It was a fresh, sunny day and the road was a gorgeous mix of the University’s horse pastures, farms, and a winding openness. It was smooth riding until the turns headed me east and then I was met with a pretty gnarly headwind. I passed a bunch of little nothing towns trying to make my way into East Bay.
When I got to Vacaville I started to get a bit disgusted. The city is composed of windowed square boxes that are practically stacked on top of each other. All of them shared two cans of paint: gray, and gray-blue. And the strangest part was that the main boulevard had a pretty cobblestone sidewalk pocked with mini palm trees. It would be a nice road to look at from your backyard (because front yards aren’t to be seen by anyone but your neighbors in these types of towns). But running alongside the sidewalk was a 10 foot high, white brick wall. No ivy growing on it, no murals. Just a giant highway-barricade-esque wall, like a fortress built to keep out the sights and sounds of the transportation system that the whole community relies on. It seems strange to me that other options exist in the world, yet most people use a vehicle that everyone finds obnoxious.
And then the ride got scary. Peabody Road was tight, fast, and filled with semi’s delivering fruit like it was about to spoil. My knuckles were white all the way to Fairfield where I entered Air Force territory. A lot of fancy planes landed nearby fancier cars whizzing past me. Fairfield was a lot like Vacaville except there was a way cool car-free path that took me through the whole city and onto Suisun City. Suisun City was an out-of-place gem with a charming downtown beset upon a marina and outlined with round, white lights. Would have been a fun place to check out at nighttime.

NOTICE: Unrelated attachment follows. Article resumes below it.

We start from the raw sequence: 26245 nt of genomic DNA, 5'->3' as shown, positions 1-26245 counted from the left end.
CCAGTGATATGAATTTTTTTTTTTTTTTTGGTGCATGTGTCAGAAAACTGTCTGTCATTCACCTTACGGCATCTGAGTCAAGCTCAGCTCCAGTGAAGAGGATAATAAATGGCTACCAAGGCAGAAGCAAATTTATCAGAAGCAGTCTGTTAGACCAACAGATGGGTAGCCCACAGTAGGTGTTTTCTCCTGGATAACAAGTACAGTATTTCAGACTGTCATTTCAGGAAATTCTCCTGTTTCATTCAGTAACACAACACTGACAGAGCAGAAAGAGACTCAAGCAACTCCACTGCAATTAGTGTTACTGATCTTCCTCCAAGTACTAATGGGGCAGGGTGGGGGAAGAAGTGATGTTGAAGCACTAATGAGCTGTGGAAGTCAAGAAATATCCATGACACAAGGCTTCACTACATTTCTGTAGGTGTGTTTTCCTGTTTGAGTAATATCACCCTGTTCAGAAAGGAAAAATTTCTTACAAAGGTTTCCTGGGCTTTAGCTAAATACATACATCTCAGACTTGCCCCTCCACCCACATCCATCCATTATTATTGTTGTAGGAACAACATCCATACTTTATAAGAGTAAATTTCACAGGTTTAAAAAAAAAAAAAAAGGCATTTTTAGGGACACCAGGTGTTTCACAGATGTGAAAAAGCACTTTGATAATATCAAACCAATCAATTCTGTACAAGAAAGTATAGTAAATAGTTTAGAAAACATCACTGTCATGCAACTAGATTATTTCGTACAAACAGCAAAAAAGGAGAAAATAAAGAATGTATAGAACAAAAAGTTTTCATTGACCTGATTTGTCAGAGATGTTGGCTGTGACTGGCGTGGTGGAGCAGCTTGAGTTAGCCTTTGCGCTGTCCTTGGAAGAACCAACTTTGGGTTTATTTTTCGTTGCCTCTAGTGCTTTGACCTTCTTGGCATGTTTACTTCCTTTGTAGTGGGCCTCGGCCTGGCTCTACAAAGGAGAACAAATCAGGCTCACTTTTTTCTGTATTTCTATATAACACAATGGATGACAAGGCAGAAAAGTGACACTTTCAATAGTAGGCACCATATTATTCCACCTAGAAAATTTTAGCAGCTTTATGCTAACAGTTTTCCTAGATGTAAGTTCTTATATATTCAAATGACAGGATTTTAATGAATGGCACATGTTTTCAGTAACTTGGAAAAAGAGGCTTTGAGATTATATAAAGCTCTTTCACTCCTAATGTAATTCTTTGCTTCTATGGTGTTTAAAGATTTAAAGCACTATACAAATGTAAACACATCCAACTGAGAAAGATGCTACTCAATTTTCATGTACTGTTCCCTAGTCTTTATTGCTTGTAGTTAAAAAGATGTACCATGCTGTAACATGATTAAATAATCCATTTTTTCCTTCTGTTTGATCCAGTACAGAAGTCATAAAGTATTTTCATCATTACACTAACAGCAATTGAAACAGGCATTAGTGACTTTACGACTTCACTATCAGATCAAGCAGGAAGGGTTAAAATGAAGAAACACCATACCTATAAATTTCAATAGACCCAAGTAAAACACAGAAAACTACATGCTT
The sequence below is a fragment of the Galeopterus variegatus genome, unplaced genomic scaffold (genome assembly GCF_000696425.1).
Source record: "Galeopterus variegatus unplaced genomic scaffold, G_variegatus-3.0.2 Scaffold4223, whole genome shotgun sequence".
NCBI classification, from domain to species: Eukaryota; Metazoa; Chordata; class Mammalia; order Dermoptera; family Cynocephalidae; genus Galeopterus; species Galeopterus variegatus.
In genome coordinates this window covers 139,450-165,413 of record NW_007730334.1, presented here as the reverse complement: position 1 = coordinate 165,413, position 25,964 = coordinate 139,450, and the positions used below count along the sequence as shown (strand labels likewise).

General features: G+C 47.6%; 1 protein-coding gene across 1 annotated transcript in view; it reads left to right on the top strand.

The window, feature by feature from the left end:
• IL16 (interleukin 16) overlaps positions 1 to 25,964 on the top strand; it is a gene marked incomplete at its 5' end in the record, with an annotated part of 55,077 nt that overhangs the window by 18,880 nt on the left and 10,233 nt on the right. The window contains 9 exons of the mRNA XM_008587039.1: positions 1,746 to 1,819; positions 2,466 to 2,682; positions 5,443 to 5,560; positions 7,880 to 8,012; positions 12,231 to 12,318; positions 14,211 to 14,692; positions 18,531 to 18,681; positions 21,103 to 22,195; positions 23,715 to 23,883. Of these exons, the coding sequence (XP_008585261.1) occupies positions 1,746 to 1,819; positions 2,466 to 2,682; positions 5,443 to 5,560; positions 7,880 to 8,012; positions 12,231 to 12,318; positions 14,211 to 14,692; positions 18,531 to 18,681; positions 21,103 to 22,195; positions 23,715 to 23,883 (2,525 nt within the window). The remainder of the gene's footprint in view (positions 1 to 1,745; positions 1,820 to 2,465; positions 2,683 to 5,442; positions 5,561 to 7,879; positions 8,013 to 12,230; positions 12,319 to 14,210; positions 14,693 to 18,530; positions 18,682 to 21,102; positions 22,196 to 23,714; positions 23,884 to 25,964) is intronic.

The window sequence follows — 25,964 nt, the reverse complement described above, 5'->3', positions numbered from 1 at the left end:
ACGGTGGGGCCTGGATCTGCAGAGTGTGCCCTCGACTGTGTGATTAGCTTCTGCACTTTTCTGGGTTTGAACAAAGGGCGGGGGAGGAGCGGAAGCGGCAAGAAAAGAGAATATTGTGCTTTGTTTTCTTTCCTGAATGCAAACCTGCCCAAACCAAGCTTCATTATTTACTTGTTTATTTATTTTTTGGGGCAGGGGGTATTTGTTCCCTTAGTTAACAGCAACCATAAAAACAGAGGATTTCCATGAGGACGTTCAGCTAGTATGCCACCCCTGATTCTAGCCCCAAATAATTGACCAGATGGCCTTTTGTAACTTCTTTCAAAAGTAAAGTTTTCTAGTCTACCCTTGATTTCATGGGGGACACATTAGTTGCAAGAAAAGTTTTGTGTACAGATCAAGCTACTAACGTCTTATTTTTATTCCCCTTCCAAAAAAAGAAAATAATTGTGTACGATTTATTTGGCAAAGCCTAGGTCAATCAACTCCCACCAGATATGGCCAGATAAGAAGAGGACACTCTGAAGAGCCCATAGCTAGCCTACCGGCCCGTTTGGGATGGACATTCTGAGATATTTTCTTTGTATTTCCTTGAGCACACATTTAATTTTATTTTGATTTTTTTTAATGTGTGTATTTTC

Outside of Suisun (pronounced Swa-soon) was a basic frontage road that bulbed out at weird spots. Seemingly for no reason other than to someday put in isolated subdivisions. This was all headwind and I got a little bummed out pedaling through the mundane. But then I crested a hill and came upon the Mothball Fleet. The fleet is a grouping of decommissioned WWII carriers and ships. Some of them run, most don’t. I’ve seen them many times on travels with my family and have always thought it would be really cool to buy two or three and harbor them outside of Oakland or San Francisco and retrofit them into many neighborhoods. Have all rooms near the deck be for restaurants and shops and conglomerate some of the cabins to form apartments. One of my many pipe dreams.
Across the Suisun Bay rests the Benicia-Martinez Bridge, which has just been rebuilt with a bike path across it. Much cheaper than taking a ferry (although, apparently not as much fun). This dropped me into Martinez, my grandpa’s former residence. Another moment of disbelief of where I had gotten. I rolled through to Pleasant Hill where I found a bike path that took me all the way to Walnut Creek. I was hoping to make my way to St. Bede’s to see the infamous baseball field where my dad hit it over the trees. If you ask my dad it is an incredible story of one boy’s athletic dominance and courageous determination to lift his team to victory. If you ask my mom it’s a story of one man’s ridiculous clutching to boyhood glory.